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When you move between platforms there’s the usual things you have to change, such as updating permalinks, making sure featured images are set, picking a new theme and setting it up, switching DNS, etc…. but then there’s the other things you don’t think about right away. Like connecting Jetpack and getting your subscribers transferred, or re-setting up widgets because they don’t come across manually. When the blog has been well established you sometimes have to break the database file into several parts to import several times. If it’s coming from Blogger you need to import all of the images, re-do some of the permalinks for social media sharing and shareaholic, and then teach them how to use it.

So here’s what I ran into: Blogging moms know their stuff. You seriously can’t train someone this quickly to pick up on WordPress – maybe it’s just the act of being a mom makes you unafraid to just try something, and if it doesn’t work or you break it, and you can’t figure it out, THEN you ask for help. I recently migrated someone from Blogger, and I took a few screenshots to show her how to edit posts and make sure that featured images were set. Before I knew it, she had set up the slider, re-done the menu, uploaded plugins that she needed, and just had some questions about the permalinks (which were different thanks to a Blogger->WordPress import). She had never used it before and thanks to several years of blogging, blew my expectations out of the water and did some of the work herself.

Needless to say, I’m fairly impressed – it almost makes me wonder if it’s worth it to hire a mommy blogger to help out with WordPress posts and managing sites, rather than someone who dedicates themselves to managing websites on a daily basis. The difference is, they use it themselves regularly, know what works from a marketing/SEO perspective, and know how to get social linked up in a way that can be monetized on. This is the kind of thing that it takes some people years to learn! Just some food for thought…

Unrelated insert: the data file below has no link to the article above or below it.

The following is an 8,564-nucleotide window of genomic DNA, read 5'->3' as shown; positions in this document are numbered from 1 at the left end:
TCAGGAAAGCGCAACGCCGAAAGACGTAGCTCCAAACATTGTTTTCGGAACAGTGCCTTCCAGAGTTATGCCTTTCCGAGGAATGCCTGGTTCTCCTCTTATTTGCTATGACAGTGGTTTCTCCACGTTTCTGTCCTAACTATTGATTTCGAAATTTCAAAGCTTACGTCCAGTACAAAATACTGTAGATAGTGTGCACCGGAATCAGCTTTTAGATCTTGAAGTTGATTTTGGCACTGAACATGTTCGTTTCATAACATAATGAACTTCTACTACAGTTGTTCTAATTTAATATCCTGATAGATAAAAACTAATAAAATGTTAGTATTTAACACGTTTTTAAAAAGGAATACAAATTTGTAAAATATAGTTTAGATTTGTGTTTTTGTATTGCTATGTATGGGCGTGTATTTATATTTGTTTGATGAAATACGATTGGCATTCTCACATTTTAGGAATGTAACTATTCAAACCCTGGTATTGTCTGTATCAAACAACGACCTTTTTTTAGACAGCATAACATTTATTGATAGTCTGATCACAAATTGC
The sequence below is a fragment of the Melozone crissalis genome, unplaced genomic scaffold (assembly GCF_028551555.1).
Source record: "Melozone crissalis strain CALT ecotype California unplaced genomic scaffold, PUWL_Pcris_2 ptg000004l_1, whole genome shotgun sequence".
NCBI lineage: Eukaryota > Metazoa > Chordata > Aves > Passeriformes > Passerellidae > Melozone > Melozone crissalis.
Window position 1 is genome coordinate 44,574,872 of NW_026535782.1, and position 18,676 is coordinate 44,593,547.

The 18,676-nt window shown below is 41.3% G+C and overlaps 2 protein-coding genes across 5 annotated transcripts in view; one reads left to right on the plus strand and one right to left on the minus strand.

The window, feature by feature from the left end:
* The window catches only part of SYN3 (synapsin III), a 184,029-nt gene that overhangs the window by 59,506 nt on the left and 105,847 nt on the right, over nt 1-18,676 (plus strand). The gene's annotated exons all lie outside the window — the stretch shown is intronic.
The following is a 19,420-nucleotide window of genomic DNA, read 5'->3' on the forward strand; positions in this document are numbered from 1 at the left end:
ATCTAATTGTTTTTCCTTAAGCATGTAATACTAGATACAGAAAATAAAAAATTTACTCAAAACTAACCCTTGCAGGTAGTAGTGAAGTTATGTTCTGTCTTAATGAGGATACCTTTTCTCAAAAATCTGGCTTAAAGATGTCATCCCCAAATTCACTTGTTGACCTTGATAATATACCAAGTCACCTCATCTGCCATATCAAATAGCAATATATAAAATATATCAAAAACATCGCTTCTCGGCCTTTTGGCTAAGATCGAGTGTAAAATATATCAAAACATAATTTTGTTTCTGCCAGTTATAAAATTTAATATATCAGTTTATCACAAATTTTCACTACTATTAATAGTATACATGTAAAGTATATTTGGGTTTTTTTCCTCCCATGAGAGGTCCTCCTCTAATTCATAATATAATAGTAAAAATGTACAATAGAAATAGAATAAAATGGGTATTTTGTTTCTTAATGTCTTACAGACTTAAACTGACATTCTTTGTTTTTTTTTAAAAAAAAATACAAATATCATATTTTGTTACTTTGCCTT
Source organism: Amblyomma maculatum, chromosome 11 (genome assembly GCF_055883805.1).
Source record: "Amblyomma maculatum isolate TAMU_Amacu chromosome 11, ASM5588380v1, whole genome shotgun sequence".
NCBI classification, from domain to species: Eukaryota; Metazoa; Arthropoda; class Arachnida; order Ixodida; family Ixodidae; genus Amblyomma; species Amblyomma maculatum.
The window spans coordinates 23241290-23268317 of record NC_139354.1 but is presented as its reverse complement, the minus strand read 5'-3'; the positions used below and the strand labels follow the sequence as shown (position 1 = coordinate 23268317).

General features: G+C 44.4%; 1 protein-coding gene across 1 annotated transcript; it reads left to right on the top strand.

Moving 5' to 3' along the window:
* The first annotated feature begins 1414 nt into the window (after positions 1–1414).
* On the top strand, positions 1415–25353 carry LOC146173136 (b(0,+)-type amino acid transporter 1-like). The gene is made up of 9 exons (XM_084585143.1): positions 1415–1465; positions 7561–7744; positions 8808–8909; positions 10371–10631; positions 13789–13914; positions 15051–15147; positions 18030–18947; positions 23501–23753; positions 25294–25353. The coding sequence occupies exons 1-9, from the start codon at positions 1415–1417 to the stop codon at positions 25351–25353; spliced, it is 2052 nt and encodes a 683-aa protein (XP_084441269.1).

WordPress Variable Monitoring Script

I ran into an issue with WP E-commerce recently where the shipping options appeared to be unchecked every day that we went to go and look at them. Turns out it was a line in one of the shipping files that reset the shipping array to just “shipwire” which made it appear as if someone was turning off shipping every day (or a cron job, in this case).

Read about it here: https://wordpress.org/support/topic/upgrade-to-43-and-problems-with-shipping-calculator

Anyways, I created a script to monitor changes to custom_shipping_options and thereby found out what the issue was. Here’s the code, hope it helps.

 

WP Hotfix 33423 WHM Easy Rollout

WordPress 4.3 has a cron issue which may affect your sites.

There is a bug in WordPress 4.3 which can affect some sites causing high CPU loads and / or Database issues.

“Just spent a few hours debugging two sites which went down and tracked it down to wp_options cron exploding in size. There apparently is a bug in 4.3 which causes the cron to grow in size. This can cause all kinds of issues, particularly when the mysql packet size is reached.
The bug has been fixed, but won’t be released until 4.3.1. If you are experiencing issues, there is a solution here :
https://core.trac.wordpress.org/ticket/33423[1]”

For a quick way to transfer it to all of your client folders from within WHM, first install it onto a “donor” site, then SSH into your server, and run the following command – replacing codingconcepts with your donor user folder.  Activate from the dashboard and problem solved – or email your client to get them to activate it. This is a lot easier when you have MainWP installed on all of your client sites!

for i in cat /etc/trueuserdomains | cut -d: -d' ' -f2- ;do cp -r /home/codingconcepts/public_html/wp-content/plugins/wp33423-hotfix/* /home/$i/public_html/wp-content/plugins ;done